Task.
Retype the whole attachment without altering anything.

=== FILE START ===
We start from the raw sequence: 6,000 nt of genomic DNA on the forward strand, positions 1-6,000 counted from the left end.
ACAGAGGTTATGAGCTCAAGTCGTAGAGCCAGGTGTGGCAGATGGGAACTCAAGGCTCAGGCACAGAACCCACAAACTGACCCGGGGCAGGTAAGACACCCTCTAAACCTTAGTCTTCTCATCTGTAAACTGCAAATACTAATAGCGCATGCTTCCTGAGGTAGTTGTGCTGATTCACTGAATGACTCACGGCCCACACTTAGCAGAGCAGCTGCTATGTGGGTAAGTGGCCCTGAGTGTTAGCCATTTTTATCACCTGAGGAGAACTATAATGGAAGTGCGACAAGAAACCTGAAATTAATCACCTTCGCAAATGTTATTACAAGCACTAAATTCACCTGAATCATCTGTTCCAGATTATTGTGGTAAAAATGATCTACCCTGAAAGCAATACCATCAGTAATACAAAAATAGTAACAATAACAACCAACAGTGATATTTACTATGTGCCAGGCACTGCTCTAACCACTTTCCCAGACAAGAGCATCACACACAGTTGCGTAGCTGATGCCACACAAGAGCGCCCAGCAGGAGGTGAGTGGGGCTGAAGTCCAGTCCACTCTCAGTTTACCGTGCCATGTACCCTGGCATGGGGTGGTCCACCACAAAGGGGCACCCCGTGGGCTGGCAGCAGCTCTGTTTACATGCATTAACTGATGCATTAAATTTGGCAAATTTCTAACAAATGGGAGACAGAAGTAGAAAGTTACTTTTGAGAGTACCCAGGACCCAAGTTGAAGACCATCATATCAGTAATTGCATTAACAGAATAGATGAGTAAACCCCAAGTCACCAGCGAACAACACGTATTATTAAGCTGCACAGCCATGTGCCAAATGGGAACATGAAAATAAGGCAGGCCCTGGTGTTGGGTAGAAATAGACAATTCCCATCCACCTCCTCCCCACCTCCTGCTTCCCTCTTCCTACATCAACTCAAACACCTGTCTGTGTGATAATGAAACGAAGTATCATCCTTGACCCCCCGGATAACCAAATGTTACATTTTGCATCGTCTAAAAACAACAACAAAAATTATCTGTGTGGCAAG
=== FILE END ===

We start from the raw sequence: 6,000 nt of genomic DNA on the forward strand, positions 1-6,000 counted from the left end.
ACAGAGGTTATGAGCTCAAGTCGTAGAGCCAGGTGTGGCAGATGGGAACTCAAGGCTCAGGCACAGAACCCACAAACTGACCCGGGGCAGGTAAGACACCCTCTAAACCTTAGTCTTCTCATCTGTAAACTGCAAATACTAATAGCGCATGCTTCCTGAGGTAGTTGTGCTGATTCACTGAATGACTCACGGCCCACACTTAGCAGAGCAGCTGCTATGTGGGTAAGTGGCCCTGAGTGTTAGCCATTTTTATCACCTGAGGAGAACTATAATGGAAGTGCGACAAGAAACCTGAAATTAATCACCTTCGCAAATGTTATTACAAGCACTAAATTCACCTGAATCATCTGTTCCAGATTATTGTGGTAAAAATGATCTACCCTGAAAGCAATACCATCAGTAATACAAAAATAGTAACAATAACAACCAACAGTGATATTTACTATGTGCCAGGCACTGCTCTAACCACTTTCCCAGACAAGAGCATCACACACAGTTGCGTAGCTGATGCCACACAAGAGCGCCCAGCAGGAGGTGAGTGGGGCTGAAGTCCAGTCCACTCTCAGTTTACCGTGCCATGTACCCTGGCATGGGGTGGTCCACCACAAAGGGGCACCCCGTGGGCTGGCAGCAGCTCTGTTTACATGCATTAACTGATGCATTAAATTTGGCAAATTTCTAACAAATGGGAGACAGAAGTAGAAAGTTACTTTTGAGAGTACCCAGGACCCAAGTTGAAGACCATCATATCAGTAATTGCATTAACAGAATAGATGAGTAAACCCCAAGTCACCAGCGAACAACACGTATTATTAAGCTGCACAGCCATGTGCCAAATGGGAACATGAAAATAAGGCAGGCCCTGGTGTTGGGTAGAAATAGACAATTCCCATCCACCTCCTCCCCACCTCCTGCTTCCCTCTTCCTACATCAACTCAAACACCTGTCTGTGTGATAATGAAACGAAGTATCATCCTTGACCCCCCGGATAACCAAATGTTACATTTTGCATCGTCTAAAAACAACAACAAAAATTATCTGTGTGGCAAG